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UK ISP BT Soft Launches Free Service to Tackle Nuisance Calls

Thursday, February 11th, 2016 (9:37 am) - Score 989

Nobody likes receiving unwanted marketing calls, unless they’re exceptionally lonely. In keeping with that BT has today launched a new blacklist service, which aims to redirect related calls to a junk voicemail box and thus prevent them from irritating their customers.

The new “proactive intervention” service, which sadly won’t actually be made available to use until towards the end of 2016, aims to harness “huge computing power to analyse large amounts of live data” and “enable network experts at BT’s centre in Oswestry to identify rogue numbers … and add them to a BT blacklist.

Customers will also be able to identify troublesome numbers and get them added to the list (we assume BT will then check these to ensure that they are indeed being used for abuse). Customers will also be able to make their own personal blacklist, which will include the ability to nominate whole categories of calls to be blocked (e.g. international calls or withheld numbers).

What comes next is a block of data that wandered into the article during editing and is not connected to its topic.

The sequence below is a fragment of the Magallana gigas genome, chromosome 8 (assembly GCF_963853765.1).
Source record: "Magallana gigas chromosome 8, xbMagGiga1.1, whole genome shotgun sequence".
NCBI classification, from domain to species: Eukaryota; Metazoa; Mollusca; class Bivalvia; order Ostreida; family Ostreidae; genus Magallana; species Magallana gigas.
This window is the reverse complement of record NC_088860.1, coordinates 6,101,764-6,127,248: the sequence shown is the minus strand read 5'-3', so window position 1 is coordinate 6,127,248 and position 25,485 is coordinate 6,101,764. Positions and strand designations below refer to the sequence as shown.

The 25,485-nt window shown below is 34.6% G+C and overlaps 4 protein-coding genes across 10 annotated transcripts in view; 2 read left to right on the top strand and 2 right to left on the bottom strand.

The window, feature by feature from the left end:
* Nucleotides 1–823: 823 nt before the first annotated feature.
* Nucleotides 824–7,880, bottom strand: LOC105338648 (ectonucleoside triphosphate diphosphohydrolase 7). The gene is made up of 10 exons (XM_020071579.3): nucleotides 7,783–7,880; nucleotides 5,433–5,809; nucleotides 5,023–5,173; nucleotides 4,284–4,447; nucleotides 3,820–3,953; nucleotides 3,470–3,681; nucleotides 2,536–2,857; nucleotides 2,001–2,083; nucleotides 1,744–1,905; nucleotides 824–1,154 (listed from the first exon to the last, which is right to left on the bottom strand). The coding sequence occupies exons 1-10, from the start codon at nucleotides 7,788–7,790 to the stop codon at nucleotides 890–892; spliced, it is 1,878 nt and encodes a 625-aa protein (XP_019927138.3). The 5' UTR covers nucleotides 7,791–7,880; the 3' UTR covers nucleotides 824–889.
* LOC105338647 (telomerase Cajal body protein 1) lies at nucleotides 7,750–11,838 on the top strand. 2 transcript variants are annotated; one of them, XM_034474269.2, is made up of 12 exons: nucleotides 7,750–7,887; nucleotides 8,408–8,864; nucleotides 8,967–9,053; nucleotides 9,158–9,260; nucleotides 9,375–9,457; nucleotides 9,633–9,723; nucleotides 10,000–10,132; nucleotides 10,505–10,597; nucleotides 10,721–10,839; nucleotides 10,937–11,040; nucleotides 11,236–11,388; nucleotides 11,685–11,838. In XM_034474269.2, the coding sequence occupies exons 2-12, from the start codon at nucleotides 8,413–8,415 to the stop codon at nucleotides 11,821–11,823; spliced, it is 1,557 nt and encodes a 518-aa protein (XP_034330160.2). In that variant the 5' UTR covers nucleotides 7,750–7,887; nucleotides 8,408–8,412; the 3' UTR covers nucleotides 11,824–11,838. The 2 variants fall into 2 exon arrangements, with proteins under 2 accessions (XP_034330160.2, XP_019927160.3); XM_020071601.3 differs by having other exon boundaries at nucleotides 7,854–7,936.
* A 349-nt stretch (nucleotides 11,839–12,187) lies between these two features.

BT will also work to notify industry regulators (e.g. Ofcom, ICO) when they spot numbers that appear to be particularly prone to abuse, which will help to raise public awareness of bad numbers / businesses and push for greater enforcement action.

John Petter, CEO of BT Consumer, said:

“Nuisance calls are one of the great annoyances of modern life. Everyone will have received one. We are delighted to have made this major breakthrough. We are giving control of the landline back to our customers and removing a major hassle and grief for millions of customers.